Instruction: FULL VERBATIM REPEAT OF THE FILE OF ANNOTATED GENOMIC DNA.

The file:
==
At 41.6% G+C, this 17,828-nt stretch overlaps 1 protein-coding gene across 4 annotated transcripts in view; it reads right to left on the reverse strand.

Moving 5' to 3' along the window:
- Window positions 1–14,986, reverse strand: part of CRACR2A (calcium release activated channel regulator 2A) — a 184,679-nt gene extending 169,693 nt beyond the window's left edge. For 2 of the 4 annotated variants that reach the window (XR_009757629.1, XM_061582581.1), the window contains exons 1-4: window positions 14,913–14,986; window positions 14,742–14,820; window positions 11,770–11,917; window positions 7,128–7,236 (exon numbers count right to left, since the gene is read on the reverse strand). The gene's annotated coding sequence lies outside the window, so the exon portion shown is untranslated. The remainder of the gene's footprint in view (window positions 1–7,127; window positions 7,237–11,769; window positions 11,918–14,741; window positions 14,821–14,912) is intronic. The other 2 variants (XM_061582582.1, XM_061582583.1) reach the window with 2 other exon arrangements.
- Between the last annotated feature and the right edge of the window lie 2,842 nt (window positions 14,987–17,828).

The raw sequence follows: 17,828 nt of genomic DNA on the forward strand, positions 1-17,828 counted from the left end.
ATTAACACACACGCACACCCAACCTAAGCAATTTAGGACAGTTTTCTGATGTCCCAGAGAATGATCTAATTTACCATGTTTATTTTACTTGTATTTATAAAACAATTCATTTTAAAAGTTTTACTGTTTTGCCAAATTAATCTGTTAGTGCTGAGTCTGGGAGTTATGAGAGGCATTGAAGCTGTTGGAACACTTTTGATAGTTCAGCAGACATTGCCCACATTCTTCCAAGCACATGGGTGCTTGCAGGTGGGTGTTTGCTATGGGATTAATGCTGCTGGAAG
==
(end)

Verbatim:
At 41.6% G+C, this 17,828-nt stretch overlaps 1 protein-coding gene across 4 annotated transcripts in view; it reads right to left on the reverse strand.

Moving 5' to 3' along the window:
- Window positions 1–14,986, reverse strand: part of CRACR2A (calcium release activated channel regulator 2A) — a 184,679-nt gene extending 169,693 nt beyond the window's left edge. For 2 of the 4 annotated variants that reach the window (XR_009757629.1, XM_061582581.1), the window contains exons 1-4: window positions 14,913–14,986; window positions 14,742–14,820; window positions 11,770–11,917; window positions 7,128–7,236 (exon numbers count right to left, since the gene is read on the reverse strand). The gene's annotated coding sequence lies outside the window, so the exon portion shown is untranslated. The remainder of the gene's footprint in view (window positions 1–7,127; window positions 7,237–11,769; window positions 11,918–14,741; window positions 14,821–14,912) is intronic. The other 2 variants (XM_061582582.1, XM_061582583.1) reach the window with 2 other exon arrangements.
- Between the last annotated feature and the right edge of the window lie 2,842 nt (window positions 14,987–17,828).

The raw sequence follows: 17,828 nt of genomic DNA on the forward strand, positions 1-17,828 counted from the left end.
ATTAACACACACGCACACCCAACCTAAGCAATTTAGGACAGTTTTCTGATGTCCCAGAGAATGATCTAATTTACCATGTTTATTTTACTTGTATTTATAAAACAATTCATTTTAAAAGTTTTACTGTTTTGCCAAATTAATCTGTTAGTGCTGAGTCTGGGAGTTATGAGAGGCATTGAAGCTGTTGGAACACTTTTGATAGTTCAGCAGACATTGCCCACATTCTTCCAAGCACATGGGTGCTTGCAGGTGGGTGTTTGCTATGGGATTAATGCTGCTGGAAG